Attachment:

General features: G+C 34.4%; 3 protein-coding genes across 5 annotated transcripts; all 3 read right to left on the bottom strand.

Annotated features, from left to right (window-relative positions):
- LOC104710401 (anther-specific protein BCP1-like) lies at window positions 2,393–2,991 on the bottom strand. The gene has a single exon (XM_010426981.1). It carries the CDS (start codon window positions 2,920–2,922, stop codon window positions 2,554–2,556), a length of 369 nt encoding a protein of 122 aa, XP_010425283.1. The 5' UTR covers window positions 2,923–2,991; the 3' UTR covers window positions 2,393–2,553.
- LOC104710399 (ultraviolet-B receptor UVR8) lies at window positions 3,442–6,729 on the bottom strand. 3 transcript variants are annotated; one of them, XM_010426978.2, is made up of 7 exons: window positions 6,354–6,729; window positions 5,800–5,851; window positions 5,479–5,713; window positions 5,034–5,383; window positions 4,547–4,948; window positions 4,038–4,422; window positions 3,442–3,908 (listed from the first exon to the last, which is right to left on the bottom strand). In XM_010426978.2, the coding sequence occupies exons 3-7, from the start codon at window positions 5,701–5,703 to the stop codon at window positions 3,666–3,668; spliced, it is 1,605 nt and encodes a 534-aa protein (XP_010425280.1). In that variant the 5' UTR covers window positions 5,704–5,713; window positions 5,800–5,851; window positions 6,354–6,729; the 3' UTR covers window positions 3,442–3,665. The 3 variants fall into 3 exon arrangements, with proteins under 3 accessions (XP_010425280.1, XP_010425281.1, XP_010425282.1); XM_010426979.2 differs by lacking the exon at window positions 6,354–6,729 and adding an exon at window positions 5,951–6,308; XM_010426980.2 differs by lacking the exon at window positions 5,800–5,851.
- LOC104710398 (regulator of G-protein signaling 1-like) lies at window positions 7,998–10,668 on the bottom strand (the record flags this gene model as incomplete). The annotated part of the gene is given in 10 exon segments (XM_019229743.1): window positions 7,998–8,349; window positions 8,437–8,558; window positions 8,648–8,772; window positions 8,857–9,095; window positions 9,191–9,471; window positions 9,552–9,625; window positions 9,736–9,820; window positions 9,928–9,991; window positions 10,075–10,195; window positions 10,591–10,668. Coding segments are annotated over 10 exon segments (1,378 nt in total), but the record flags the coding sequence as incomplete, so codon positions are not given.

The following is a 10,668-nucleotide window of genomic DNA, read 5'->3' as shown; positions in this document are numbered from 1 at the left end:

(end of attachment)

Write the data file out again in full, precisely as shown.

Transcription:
General features: G+C 34.4%; 3 protein-coding genes across 5 annotated transcripts; all 3 read right to left on the bottom strand.

Annotated features, from left to right (window-relative positions):
- LOC104710401 (anther-specific protein BCP1-like) lies at window positions 2,393–2,991 on the bottom strand. The gene has a single exon (XM_010426981.1). It carries the CDS (start codon window positions 2,920–2,922, stop codon window positions 2,554–2,556), a length of 369 nt encoding a protein of 122 aa, XP_010425283.1. The 5' UTR covers window positions 2,923–2,991; the 3' UTR covers window positions 2,393–2,553.
- LOC104710399 (ultraviolet-B receptor UVR8) lies at window positions 3,442–6,729 on the bottom strand. 3 transcript variants are annotated; one of them, XM_010426978.2, is made up of 7 exons: window positions 6,354–6,729; window positions 5,800–5,851; window positions 5,479–5,713; window positions 5,034–5,383; window positions 4,547–4,948; window positions 4,038–4,422; window positions 3,442–3,908 (listed from the first exon to the last, which is right to left on the bottom strand). In XM_010426978.2, the coding sequence occupies exons 3-7, from the start codon at window positions 5,701–5,703 to the stop codon at window positions 3,666–3,668; spliced, it is 1,605 nt and encodes a 534-aa protein (XP_010425280.1). In that variant the 5' UTR covers window positions 5,704–5,713; window positions 5,800–5,851; window positions 6,354–6,729; the 3' UTR covers window positions 3,442–3,665. The 3 variants fall into 3 exon arrangements, with proteins under 3 accessions (XP_010425280.1, XP_010425281.1, XP_010425282.1); XM_010426979.2 differs by lacking the exon at window positions 6,354–6,729 and adding an exon at window positions 5,951–6,308; XM_010426980.2 differs by lacking the exon at window positions 5,800–5,851.
- LOC104710398 (regulator of G-protein signaling 1-like) lies at window positions 7,998–10,668 on the bottom strand (the record flags this gene model as incomplete). The annotated part of the gene is given in 10 exon segments (XM_019229743.1): window positions 7,998–8,349; window positions 8,437–8,558; window positions 8,648–8,772; window positions 8,857–9,095; window positions 9,191–9,471; window positions 9,552–9,625; window positions 9,736–9,820; window positions 9,928–9,991; window positions 10,075–10,195; window positions 10,591–10,668. Coding segments are annotated over 10 exon segments (1,378 nt in total), but the record flags the coding sequence as incomplete, so codon positions are not given.

The following is a 10,668-nucleotide window of genomic DNA, read 5'->3' as shown; positions in this document are numbered from 1 at the left end: